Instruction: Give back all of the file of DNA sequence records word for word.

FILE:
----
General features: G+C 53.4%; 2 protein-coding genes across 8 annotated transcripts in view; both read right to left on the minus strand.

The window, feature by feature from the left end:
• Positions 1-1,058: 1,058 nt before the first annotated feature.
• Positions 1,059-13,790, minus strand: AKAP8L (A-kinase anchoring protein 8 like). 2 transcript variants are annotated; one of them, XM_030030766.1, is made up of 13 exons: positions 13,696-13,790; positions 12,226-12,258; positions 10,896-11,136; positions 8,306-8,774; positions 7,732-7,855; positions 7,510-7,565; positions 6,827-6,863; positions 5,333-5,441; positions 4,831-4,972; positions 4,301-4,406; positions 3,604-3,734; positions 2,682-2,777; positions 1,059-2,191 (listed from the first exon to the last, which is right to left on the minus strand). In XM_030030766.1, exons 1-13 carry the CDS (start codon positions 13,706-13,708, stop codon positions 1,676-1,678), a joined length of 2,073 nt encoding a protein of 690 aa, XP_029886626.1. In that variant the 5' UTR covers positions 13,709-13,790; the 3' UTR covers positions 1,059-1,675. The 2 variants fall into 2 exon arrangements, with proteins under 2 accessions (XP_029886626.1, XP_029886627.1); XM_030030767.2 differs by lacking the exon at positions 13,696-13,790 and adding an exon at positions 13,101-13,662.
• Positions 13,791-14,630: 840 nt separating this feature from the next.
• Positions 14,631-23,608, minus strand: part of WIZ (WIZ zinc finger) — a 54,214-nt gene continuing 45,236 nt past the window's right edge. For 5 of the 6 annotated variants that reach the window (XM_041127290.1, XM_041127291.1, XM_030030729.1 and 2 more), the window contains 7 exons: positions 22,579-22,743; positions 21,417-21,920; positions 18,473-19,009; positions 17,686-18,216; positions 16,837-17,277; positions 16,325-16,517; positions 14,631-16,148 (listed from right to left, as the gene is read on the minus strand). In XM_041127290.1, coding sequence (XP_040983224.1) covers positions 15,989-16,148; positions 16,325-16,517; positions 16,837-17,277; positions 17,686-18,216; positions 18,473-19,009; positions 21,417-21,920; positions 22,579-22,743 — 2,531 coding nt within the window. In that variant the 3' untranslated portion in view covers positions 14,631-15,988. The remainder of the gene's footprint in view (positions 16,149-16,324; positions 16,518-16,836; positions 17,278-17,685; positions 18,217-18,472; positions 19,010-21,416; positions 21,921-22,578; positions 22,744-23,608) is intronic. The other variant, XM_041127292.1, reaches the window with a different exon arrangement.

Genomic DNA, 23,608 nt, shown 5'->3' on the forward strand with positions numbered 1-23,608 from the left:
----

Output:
General features: G+C 53.4%; 2 protein-coding genes across 8 annotated transcripts in view; both read right to left on the minus strand.

The window, feature by feature from the left end:
• Positions 1-1,058: 1,058 nt before the first annotated feature.
• Positions 1,059-13,790, minus strand: AKAP8L (A-kinase anchoring protein 8 like). 2 transcript variants are annotated; one of them, XM_030030766.1, is made up of 13 exons: positions 13,696-13,790; positions 12,226-12,258; positions 10,896-11,136; positions 8,306-8,774; positions 7,732-7,855; positions 7,510-7,565; positions 6,827-6,863; positions 5,333-5,441; positions 4,831-4,972; positions 4,301-4,406; positions 3,604-3,734; positions 2,682-2,777; positions 1,059-2,191 (listed from the first exon to the last, which is right to left on the minus strand). In XM_030030766.1, exons 1-13 carry the CDS (start codon positions 13,706-13,708, stop codon positions 1,676-1,678), a joined length of 2,073 nt encoding a protein of 690 aa, XP_029886626.1. In that variant the 5' UTR covers positions 13,709-13,790; the 3' UTR covers positions 1,059-1,675. The 2 variants fall into 2 exon arrangements, with proteins under 2 accessions (XP_029886626.1, XP_029886627.1); XM_030030767.2 differs by lacking the exon at positions 13,696-13,790 and adding an exon at positions 13,101-13,662.
• Positions 13,791-14,630: 840 nt separating this feature from the next.
• Positions 14,631-23,608, minus strand: part of WIZ (WIZ zinc finger) — a 54,214-nt gene continuing 45,236 nt past the window's right edge. For 5 of the 6 annotated variants that reach the window (XM_041127290.1, XM_041127291.1, XM_030030729.1 and 2 more), the window contains 7 exons: positions 22,579-22,743; positions 21,417-21,920; positions 18,473-19,009; positions 17,686-18,216; positions 16,837-17,277; positions 16,325-16,517; positions 14,631-16,148 (listed from right to left, as the gene is read on the minus strand). In XM_041127290.1, coding sequence (XP_040983224.1) covers positions 15,989-16,148; positions 16,325-16,517; positions 16,837-17,277; positions 17,686-18,216; positions 18,473-19,009; positions 21,417-21,920; positions 22,579-22,743 — 2,531 coding nt within the window. In that variant the 3' untranslated portion in view covers positions 14,631-15,988. The remainder of the gene's footprint in view (positions 16,149-16,324; positions 16,518-16,836; positions 17,278-17,685; positions 18,217-18,472; positions 19,010-21,416; positions 21,921-22,578; positions 22,744-23,608) is intronic. The other variant, XM_041127292.1, reaches the window with a different exon arrangement.

Genomic DNA, 23,608 nt, shown 5'->3' on the forward strand with positions numbered 1-23,608 from the left: